The United Kingdom (UK) comprises four countries: England, Scotland and Wales (which collectively make up Great Britain) and Northern Ireland (which is variously described as a country, province or region).Within the United Kingdom, a unitary sovereign state, Northern Ireland, Scotland and Wales have gained a degree of autonomy through the process of devolution. The UK Parliament and British Government deal with all reserved matters for Northern Ireland, Scotland and Wales, but not in general matters that have been devolved to the Northern Ireland Assembly, Scottish Parliament and National Assembly for Wales. Additionally, devolution in Northern Ireland is conditional on co-operation between the Northern Ireland Executive and the Government of Ireland (see North/South Ministerial Council) and the British Government consults with the Government of Ireland to reach agreement on some non-devolved matters for Northern Ireland (see British–Irish Intergovernmental Conference). England, comprising the majority of the population and area of the United Kingdom, remains fully the responsibility of the UK Parliament centralised in London.
England, Northern Ireland, Scotland and Wales are not themselves listed in the International Organization for Standardization (ISO) list of countries. However the ISO list of the subdivisions of the UK, compiled by British Standards and the UK's Office for National Statistics, uses "country" to describe England, Scotland and Wales. Northern Ireland, in contrast, is described as a "province" in the same lists. Each has separate national governing bodies for sports and compete separately in many international sporting competitions, including the Commonwealth Games. Northern Ireland also forms joint All-Island sporting bodies with the Republic of Ireland for most sports, including rugby union.The Channel Islands and the Isle of Man are dependencies of the Crown and are not part of the UK. Similarly, the British overseas territories, remnants of the British Empire, are not part of the UK.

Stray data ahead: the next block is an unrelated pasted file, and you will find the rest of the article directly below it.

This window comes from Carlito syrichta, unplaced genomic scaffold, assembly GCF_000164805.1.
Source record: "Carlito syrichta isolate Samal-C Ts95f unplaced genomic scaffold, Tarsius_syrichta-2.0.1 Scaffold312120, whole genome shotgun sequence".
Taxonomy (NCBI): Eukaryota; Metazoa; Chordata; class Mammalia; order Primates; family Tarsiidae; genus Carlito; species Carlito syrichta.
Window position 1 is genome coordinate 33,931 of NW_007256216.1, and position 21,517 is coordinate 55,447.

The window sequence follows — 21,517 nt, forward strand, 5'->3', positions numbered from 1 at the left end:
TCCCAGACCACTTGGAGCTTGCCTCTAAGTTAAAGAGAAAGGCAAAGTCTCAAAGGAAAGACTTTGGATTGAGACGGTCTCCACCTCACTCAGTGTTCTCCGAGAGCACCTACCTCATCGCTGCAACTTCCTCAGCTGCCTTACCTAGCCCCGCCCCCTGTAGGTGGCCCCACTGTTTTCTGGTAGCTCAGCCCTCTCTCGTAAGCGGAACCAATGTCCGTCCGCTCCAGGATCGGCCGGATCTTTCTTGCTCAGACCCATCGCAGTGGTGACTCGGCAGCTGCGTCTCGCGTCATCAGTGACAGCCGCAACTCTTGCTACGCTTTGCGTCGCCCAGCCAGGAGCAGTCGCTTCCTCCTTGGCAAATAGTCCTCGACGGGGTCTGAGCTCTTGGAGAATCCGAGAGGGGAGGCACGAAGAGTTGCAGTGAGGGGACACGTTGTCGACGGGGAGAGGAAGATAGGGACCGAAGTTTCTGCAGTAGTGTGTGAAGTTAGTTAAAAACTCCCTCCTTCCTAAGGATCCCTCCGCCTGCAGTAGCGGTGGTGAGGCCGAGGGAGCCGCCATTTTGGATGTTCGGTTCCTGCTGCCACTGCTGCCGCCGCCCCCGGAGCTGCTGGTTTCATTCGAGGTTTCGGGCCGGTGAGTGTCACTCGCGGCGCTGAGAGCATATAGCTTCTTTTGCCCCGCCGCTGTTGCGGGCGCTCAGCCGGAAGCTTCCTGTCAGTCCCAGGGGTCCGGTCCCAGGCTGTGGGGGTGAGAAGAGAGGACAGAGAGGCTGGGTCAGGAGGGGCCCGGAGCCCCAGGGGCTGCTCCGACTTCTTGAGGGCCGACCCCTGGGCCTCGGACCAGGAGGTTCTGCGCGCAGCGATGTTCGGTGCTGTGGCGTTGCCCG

Historically, from 1801, following the Acts of Union, until 1921 the whole island of Ireland was a country within the UK. Ireland was split into two separate jurisdictions in 1921: Southern Ireland and Northern Ireland. Southern Ireland left the United Kingdom, secured full independence and became the Republic of Ireland in 1919.Economic geography of the United Kingdom
The economic geography of the United Kingdom reflects its high position in the current economic league tables, as well as reflecting its long history as a trading nation and as an imperial power. This in turn was built on exploitation of natural resources such as coal and iron ore.
Much has changed since Bevan's speech (below) in 1945, with the coalfields largely deserted and the Empire relinquished. With its dominant position gone, the UK economic geography is increasingly shaped by the one constant: it is a trading nation.Extra-parochial area
In England and Wales, an extra-parochial area, extra-parochial place or extra-parochial district was a geographically defined area considered to be outside any ecclesiastical or civil parish. Anomalies in the parochial system, they had no church or clergymen and were therefore exempt from payment of poor or church rates and usually tithes. They were formed for a variety of reasons, often because an area was unpopulated or unsuitable for agriculture, but also around institutions and buildings or natural resources. Extra-parochial areas caused considerable problems when they became inhabited as they did not provide religious facilities, local governance or provide for the relief of the poor. Their status was often ambiguous and there was demand for extra-parochial areas to operate more like parishes. Following the introduction of the New Poor Law, extra-parochial areas were effectively made civil parishes by the Extra-Parochial Places Act 1857 and were eliminated by the Poor Law Amendment Act 1868. This was achieved either by being integrated with a neighbouring or surrounding parish, or by becoming a separate civil parish if the population was high enough.Geograph Britain and Ireland
Geograph Britain and Ireland is a web-based project, initiated in March 2005, to create a freely accessible archive of geographically located photographs of Great Britain and Ireland.
Photographs in the Geograph collection are chosen to illustrate significant or typical features of each 1 km × 1 km (100 ha) grid square in the Ordnance Survey National Grid and the Irish national grid reference system.
There are 331,957 such grid squares containing at least some land (at low tide). Each page uses a Geo microformat.